The next morning's weather actually is better, it wasn't just a procrastination technique on my part. I let the operator know I'm willing to do the flight. The weather at Vancouver is still marginal, but the altitudes I need through the Rockies should be ice-free, so I file an IFR flight plan for the trip. I may be able to do it VFR, depending on when the operator actually chooses to go, but I'd like a chance to fly this airplane IFR before the ride. I also get his okay on doing the approach to destination (in visual weather) with the power to one engine pulled back, so I can see what this airplane flies like on one engine.
We go to the airport, but now the operator doesn't want to leave yet. I unpack various cleaning supplies from the nose and use the leather cleaner to try and make the seats look nicer. They aren't disgusting, just a little grimy, but like all cleaners, the product isn't magical and while my effort makes the rags noticeably dirtier, it doesn't make the seats seem a lot cleaner. This is an airport where people have security badges like crazy, and I don't have one. I go on the airport website to try and find a ramp badge policy, but there doesn't seem to be one. I know I could get in trouble if I'm standing about poking at an airplane with no badge, if I'm supposed to have one. But I can't tell if I am. I call security to ask about the south side badging policy. The guy puts me on hold twice. I get the idea it's his first day. Or maybe he's the team enforcer. He seems to be telling me that it's the responsibility of whoever's hangar we're working out of. That would be the maintenance unit that looked into the EGT overtemp situation, but they aren't escorting me. They said my pilot licence would do the trick. I try to get security guy to confirm that my pilot licence is sufficient ID for a ramp check here, but he defers to my employer. Well of course THEY say I can be here. How does he know I don't work for a radical BC Separatist organization that wants to bomb the local legislature? I ask if it's possible to get a temporary badge, but apparently it would take a couple of weeks just to get an interview to apply for any sort of badge. Funny that. A friend who works at Air Canada said that the non-union temp workers they brought in to cover during the strike all seemed to get badges overnight.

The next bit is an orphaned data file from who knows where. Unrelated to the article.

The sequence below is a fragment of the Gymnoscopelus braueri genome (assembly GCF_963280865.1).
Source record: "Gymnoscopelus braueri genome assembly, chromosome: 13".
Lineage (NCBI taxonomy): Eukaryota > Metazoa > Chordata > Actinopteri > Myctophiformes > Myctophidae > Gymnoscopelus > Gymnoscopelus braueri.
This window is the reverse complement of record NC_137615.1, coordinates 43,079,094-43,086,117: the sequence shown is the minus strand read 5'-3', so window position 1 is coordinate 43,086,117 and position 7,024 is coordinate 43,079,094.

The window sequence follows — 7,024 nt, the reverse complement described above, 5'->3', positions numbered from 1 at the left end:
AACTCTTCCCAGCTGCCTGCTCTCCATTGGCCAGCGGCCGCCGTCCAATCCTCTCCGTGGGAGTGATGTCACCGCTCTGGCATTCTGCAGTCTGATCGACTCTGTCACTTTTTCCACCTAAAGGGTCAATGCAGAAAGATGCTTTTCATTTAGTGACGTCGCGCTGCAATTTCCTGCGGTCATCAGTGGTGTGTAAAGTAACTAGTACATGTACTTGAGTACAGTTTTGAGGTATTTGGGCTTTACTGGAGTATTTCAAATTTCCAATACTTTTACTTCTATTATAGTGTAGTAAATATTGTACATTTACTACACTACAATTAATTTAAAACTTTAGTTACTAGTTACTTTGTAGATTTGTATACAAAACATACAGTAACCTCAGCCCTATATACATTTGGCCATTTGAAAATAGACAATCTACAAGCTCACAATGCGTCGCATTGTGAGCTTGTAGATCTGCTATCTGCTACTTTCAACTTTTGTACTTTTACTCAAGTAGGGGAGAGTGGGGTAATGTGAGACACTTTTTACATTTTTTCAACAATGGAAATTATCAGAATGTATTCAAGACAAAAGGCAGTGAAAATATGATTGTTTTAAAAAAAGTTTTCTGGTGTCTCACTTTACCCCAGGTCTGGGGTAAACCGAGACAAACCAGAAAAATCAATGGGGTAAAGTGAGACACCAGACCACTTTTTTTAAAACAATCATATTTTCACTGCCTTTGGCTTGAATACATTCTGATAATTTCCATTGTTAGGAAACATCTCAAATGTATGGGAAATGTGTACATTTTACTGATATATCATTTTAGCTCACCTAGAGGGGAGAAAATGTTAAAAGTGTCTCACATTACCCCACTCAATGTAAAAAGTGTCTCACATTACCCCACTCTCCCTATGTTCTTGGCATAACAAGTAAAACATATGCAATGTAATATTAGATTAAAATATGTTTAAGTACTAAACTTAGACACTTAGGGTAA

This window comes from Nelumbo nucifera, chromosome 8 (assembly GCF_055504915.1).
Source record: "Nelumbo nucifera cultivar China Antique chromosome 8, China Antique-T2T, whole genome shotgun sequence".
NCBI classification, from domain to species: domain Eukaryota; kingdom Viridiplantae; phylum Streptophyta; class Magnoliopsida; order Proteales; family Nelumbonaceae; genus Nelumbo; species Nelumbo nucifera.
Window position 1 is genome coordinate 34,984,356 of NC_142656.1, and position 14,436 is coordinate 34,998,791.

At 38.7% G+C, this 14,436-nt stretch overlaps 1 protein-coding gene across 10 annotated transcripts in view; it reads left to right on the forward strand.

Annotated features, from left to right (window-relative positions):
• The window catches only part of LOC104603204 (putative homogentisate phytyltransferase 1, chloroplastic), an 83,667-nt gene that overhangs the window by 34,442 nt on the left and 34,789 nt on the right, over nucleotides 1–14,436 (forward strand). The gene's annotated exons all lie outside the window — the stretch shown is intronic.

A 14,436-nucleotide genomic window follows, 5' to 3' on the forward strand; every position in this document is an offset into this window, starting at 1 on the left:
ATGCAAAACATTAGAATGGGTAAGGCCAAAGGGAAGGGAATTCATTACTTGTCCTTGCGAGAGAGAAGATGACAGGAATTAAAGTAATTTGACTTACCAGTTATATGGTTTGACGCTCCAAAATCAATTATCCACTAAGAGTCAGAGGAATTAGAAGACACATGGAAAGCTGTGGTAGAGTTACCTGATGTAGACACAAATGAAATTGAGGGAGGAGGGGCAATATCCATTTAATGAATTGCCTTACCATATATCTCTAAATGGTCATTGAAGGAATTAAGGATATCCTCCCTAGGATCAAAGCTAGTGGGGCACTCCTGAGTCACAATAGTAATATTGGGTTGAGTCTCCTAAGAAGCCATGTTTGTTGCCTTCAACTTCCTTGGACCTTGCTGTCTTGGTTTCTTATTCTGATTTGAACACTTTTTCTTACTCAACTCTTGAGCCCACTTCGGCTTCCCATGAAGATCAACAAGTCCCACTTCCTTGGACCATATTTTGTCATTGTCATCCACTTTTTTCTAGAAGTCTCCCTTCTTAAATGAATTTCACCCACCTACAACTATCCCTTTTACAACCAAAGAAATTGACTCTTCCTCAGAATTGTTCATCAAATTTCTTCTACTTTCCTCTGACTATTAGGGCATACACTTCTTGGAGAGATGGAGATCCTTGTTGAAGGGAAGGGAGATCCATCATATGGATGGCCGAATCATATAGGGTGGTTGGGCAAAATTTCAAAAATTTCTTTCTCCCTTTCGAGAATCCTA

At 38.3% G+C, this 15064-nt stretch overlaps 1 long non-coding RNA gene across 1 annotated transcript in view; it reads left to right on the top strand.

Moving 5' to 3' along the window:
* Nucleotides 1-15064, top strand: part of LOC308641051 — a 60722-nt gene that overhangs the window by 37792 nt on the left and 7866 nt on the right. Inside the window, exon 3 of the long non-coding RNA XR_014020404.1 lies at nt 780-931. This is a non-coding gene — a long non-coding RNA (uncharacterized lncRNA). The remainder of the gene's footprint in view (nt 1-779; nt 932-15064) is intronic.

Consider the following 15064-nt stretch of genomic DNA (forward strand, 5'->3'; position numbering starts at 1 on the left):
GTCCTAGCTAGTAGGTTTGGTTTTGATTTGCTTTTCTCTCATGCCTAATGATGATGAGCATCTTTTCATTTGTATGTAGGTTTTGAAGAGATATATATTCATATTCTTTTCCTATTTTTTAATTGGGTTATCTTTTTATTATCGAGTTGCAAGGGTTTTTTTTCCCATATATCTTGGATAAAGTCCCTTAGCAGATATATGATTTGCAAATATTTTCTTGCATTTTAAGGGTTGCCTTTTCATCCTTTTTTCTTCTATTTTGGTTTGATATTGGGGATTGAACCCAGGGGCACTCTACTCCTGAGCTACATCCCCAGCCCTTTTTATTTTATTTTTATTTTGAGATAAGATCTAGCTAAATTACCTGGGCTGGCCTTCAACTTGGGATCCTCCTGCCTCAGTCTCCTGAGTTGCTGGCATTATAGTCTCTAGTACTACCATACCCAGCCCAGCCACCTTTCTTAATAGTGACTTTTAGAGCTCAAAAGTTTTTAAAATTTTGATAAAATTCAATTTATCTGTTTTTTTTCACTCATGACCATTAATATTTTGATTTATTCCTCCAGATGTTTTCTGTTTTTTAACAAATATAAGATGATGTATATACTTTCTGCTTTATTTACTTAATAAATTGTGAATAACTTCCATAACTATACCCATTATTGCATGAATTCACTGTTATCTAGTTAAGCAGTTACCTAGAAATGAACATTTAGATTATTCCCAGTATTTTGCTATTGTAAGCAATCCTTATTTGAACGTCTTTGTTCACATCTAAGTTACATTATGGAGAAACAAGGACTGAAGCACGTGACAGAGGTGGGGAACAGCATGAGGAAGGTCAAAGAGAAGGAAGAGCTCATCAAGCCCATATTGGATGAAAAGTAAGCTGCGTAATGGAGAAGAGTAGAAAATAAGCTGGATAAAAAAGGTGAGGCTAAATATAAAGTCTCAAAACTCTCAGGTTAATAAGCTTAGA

I get an e-mail with an examiner's name and instructions to call and arrange the ride directly. I leave voice mail with my own e-mail and phone number and the fact that I am on the road, but am hoping to be there to do a ride on Tuesday. My guess for when we are leaving is about to expire, so I call back to flight services to change my filed departure time, just guessing a new one, I can change it again later. While I am waiting to be told to I sit down to study the aircraft operating handbook and the CAP GEN for my mysteriously situated PPC ride. I think I know most of it. I was well-prepared last time, but I'll never forget the ride I was underprepared for. It was a similar situation, "I did a ride recently. I know this stuff," but I didn't. So I study again.